Knowledge: An Information Systems’ Practical Perspective

Knowledge: An Information Systems’ Practical Perspective

Shadi Ettantawi (The Arab Academy for Banking & Financial Sciences, Jordan) and Asim El-Sheikh (The Arab Academy for Banking & Financial Sciences, Jordan)
DOI: 10.4018/978-1-60960-887-3.ch019
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Abstract

A number of disciplines have approached the concept of knowledge. None of the existing definitions of knowledge can be generalized to other disciplines, and most importantly, none of such attempts fit the requirements of information systems (IS). This chapter suggests to perceive knowledge from the point of view of IS, as an attempt to answer IS requirements better. The proposed vision of knowledge is based on Information Systems’ layers.
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Introduction

There exist a number of attempts from different points of views to define the term knowledge. The concept of knowledge has been seen as a human related concept, therefore it has been approached philosophically, spiritually, psychologically, socially and organizational based, e.g. (Ayer, 1956), (Hrachovec & Pichler, 2007), (Bergson, 1999), (Bay & Backius, 1999), (Goswami, 2006), (Kotis & Vouros, 2006), (Singh & Jain, 2008), and (Choo, 1998). None of existing definitions of the term knowledge is yet the final one, i.e. none can be seen as true or complete enough. Most importantly, none of the existing attempts to approach the concept of knowledge is practical enough for information systems’ applications. For instance, the taxonomy of knowledge into both explicit knowledge and tacit knowledge has been widely spread, although this taxonomy is a false problem since it lacks to evidence (Bergson, 1999), (Popper, 1959), and (Styhre, 2004). Moreover, the concept of tacit knowledge is vague and produces problems to practical applications (Perraton & Tarrant, 2007), since tacit knowledge is seen as knowledge that the knower does not know he knows it, and cannot be systematically expressed, elicited, or codified (Polanyi, 1967).

Advising a framework for capturing and describing knowledge for conceptual design as sharable artifact among multiple domains and yet interpretable by the machine is still a research problem (Kitamura & Mizoguchi, 2004). Hence, from the point of view of computer-based information systems, there exists a need for perceiving the concept of knowledge with a more practical vision that relates the concept of knowledge more to information systems’ applications.

In Literature Review, sample definitions of the concept of knowledge are surveyed as an attempt to show that existing definitions of knowledge, at least from an IS perspective, are:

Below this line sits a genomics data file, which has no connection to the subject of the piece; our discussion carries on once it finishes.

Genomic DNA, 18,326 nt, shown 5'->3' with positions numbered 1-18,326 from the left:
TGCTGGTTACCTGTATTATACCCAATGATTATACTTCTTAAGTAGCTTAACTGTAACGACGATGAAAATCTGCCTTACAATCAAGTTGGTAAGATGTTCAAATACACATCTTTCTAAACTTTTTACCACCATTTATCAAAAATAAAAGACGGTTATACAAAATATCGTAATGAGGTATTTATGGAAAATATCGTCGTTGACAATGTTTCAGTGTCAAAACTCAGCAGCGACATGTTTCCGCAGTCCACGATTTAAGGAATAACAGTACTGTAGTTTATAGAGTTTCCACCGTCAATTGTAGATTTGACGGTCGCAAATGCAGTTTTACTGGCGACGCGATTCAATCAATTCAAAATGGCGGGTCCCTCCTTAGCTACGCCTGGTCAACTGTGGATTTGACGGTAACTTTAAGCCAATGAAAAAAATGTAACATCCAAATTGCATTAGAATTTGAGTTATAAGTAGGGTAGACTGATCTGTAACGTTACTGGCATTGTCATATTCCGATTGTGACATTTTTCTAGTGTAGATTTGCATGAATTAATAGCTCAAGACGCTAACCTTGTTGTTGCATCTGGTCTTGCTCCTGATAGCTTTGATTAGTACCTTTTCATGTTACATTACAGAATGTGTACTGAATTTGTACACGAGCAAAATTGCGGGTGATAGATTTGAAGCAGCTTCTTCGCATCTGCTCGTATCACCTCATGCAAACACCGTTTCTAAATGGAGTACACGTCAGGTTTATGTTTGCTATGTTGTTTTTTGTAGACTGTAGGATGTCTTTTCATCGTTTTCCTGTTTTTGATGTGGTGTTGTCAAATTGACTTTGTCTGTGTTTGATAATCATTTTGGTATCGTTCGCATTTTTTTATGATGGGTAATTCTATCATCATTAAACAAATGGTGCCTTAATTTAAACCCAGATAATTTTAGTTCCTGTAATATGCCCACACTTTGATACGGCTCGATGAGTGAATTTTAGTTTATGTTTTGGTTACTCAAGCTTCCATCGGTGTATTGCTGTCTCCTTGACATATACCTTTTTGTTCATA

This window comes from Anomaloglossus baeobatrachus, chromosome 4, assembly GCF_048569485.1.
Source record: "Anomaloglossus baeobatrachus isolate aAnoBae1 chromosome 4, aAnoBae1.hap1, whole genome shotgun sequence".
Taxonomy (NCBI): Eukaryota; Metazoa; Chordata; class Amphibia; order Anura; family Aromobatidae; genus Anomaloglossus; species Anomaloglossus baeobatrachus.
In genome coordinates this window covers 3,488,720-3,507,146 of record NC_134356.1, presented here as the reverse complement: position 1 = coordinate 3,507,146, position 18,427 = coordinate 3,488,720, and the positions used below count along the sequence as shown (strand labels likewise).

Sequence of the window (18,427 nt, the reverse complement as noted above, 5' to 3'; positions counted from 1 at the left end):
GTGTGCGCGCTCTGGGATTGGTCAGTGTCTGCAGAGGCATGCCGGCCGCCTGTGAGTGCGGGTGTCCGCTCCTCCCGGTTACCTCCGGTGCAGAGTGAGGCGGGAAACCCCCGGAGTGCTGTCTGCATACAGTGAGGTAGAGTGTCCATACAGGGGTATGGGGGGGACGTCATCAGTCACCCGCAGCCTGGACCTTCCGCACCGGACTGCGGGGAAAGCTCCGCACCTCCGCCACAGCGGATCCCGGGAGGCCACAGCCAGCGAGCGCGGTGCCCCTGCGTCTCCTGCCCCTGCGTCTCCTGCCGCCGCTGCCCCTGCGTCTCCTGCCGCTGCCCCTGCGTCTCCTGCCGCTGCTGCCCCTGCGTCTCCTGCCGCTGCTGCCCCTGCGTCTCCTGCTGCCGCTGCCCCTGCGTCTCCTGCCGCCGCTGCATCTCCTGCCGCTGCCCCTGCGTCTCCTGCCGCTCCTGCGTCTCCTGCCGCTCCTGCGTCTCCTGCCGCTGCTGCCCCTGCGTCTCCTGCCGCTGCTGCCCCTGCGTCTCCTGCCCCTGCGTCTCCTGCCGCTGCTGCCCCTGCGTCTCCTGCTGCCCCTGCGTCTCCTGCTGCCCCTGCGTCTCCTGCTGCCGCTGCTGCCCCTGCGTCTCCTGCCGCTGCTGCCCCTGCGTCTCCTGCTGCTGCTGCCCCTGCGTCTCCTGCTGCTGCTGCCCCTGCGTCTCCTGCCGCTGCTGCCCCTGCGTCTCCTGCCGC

• a.

    Ambiguous, i.e. they do not come with a specific interpretation of the general statements used.

  • b.

    Unpractical, i.e. no direct link with IS applications can be well established.

  • c.

    Incomplete, i.e. not all IS layers are covered.

  • d.

    Not true, i.e. some knowledge theories lack evidence, e.g. the taxonomy of knowledge into explicit and tacit; hence, consequent theories of such false problems are redundant.

Then, The Relationship between Ontology, Knowledge, and Software Development provides an attempt to draw the relationship between the concept of knowledge and the concept of ontology. In Defining Knowledge: The WH Layers, a definition of knowledge is proposed based on the ‘wh’ approach as an attempt to provide a definition of the concept of knowledge that is:

  • a.

    Unambiguous, i.e. it has a clear and a specific interpretation.

  • b.

    Practical, i.e. it has a direct and pragmatic link to IS application.

  • c.

    Complete, i.e. it covers enough needed IS layers.

  • d.

    Submissive to a validation procedure, i.e. its truthiness can be shown with tangible experimentation.

  • e.

    Domain-independent, i.e. it can be applied on a wide enough set of application domains.

In Example on the Use of the ‘WH’ Approach, an example to demonstrate the application of the ‘wh’ approach is provided. Conclusion and Future Work concludes with final remarks highlighting main points in criticizing existing shape of the concept of knowledge, and summarizes main advantages of the proposed perception of knowledge from an IS perspective.

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